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Mood: It is said that when an baby elephant is born into the circus, they tether it’s leg with a chain. During its childhood the elephant struggles against the chain and is unable to break it until finally it breaks them. They give in – the chain is unbreakable. So much so that when they are grown (and can break the chain) they don’t even try.

It’s kind of hilarious if you think about it – did you think that freedom would be handed to you? Did you imagine that the world had it stored up somewhere? Perhaps some custom made boxes of freedom, delivered to the doorstep of everyone who… what?

What would be the bare minimum qualifications for freedom?

Would you begin to hand it out alphabetically? Perhaps by order of who has been waiting for longest – but how do you even judge that? There are lineages that have never known freedom. Would you give it to them first? Perhaps you would begin by those who were struck hardest by the great knowledge famine, brought about when the winds of change wiped the land clear of all fertility? But how would you justify this to the people they cannibalized in their desperation? So perhaps that’s whom you start with – the cannibalized – they must know the most of the pursuit of freedom. Or maybe you would start from the oldest. They they too, may taste the dream before they die.

Will you taste the dream before you die?


First you lost sight of the dream.

Then you destroyed the dreamers.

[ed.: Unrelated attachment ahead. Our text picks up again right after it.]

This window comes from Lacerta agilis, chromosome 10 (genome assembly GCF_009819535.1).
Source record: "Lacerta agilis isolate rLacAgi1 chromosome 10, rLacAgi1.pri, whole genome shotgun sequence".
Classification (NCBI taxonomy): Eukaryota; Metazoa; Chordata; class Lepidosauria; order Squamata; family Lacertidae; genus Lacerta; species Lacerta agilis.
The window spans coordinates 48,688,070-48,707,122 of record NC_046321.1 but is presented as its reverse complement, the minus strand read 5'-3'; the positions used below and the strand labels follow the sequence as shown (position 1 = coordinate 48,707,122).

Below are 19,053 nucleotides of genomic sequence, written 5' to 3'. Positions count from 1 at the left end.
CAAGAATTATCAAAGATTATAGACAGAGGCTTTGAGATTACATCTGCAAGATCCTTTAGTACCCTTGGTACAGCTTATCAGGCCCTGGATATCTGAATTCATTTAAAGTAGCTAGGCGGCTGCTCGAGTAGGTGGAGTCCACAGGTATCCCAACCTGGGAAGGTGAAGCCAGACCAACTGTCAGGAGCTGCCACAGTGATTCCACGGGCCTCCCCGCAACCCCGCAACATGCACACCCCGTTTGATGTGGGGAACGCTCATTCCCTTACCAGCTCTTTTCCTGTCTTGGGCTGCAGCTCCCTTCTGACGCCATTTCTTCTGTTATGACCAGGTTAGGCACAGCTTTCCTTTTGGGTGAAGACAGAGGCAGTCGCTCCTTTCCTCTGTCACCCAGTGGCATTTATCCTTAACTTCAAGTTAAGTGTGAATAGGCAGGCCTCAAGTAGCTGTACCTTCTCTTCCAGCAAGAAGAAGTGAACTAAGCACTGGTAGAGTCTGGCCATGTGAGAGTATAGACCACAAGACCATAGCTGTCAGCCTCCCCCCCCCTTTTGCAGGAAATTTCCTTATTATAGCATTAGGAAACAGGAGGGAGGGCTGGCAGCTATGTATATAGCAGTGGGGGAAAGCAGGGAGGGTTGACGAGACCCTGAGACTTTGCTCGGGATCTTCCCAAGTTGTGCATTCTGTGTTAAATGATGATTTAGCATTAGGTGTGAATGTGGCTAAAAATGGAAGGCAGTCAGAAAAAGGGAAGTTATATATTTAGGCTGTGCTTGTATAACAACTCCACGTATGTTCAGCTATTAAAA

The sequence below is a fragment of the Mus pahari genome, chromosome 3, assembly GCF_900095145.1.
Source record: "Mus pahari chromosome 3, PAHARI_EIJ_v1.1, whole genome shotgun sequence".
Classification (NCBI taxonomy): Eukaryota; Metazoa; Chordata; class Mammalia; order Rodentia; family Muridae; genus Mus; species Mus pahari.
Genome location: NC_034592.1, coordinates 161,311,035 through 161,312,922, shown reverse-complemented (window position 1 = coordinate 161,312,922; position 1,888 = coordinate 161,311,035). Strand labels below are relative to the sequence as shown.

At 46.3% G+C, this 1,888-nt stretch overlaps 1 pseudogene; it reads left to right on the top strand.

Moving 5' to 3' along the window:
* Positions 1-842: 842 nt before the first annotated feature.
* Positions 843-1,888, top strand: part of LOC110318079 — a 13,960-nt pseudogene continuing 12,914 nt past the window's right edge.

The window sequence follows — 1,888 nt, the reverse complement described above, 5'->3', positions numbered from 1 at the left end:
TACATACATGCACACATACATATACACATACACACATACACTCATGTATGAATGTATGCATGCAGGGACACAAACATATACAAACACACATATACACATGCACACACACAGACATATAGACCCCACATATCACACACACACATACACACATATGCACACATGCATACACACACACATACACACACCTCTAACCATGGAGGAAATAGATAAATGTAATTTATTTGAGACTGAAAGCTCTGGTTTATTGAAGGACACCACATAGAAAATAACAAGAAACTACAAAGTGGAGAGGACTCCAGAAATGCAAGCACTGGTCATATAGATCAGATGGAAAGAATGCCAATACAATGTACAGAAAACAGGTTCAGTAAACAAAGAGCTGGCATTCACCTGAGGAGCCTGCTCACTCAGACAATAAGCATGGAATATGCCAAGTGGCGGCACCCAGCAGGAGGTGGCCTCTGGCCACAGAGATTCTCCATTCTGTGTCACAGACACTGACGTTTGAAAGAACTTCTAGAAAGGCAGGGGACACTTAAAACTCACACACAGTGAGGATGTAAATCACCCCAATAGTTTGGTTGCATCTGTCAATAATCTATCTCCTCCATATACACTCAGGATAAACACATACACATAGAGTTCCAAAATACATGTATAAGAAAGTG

Now you clamour in the dark

in pursuit of vision. 


The madness of cursing blindness,

after you gouged out your own eyes. 


“Freedom is a multifaceted construct which extends beyond political ideology.”

Steve Hughes


But all you knew, of course, is that freedom was something that you could demand. Something that could be created outside you – breaking away of the chains that held you down. Without tethers, you thought you would fly.

You never thought that what was holding you down was gravity.

And that the escape velocity of the earth is 40,270 km/h.

All you knew was that, despite generating mass amounts of energy, you were still not free.

Which is why it is laughable – because what did you expect? That they were handing out rocket engines on the corner of Koinange street? And, even if they were, it takes 1,453,867 litres of liquid hydrogen to fuel a rocket. And, at 16 bob per litre that’s KES 23,261,872 for lift off alone. Who has that kind of money to fashion you a custom set of fancy wings?

And, with that amount of capital, how did you expect to find them on the ground – weighed down by trivial matters like the laws of physics?

As if newton’s laws would apply to a tree in a spherical vacuum.

(now, they’re just stringing you along)

Still, having spent time trying to understand the elements of a spaceship, you begin to scavenge.



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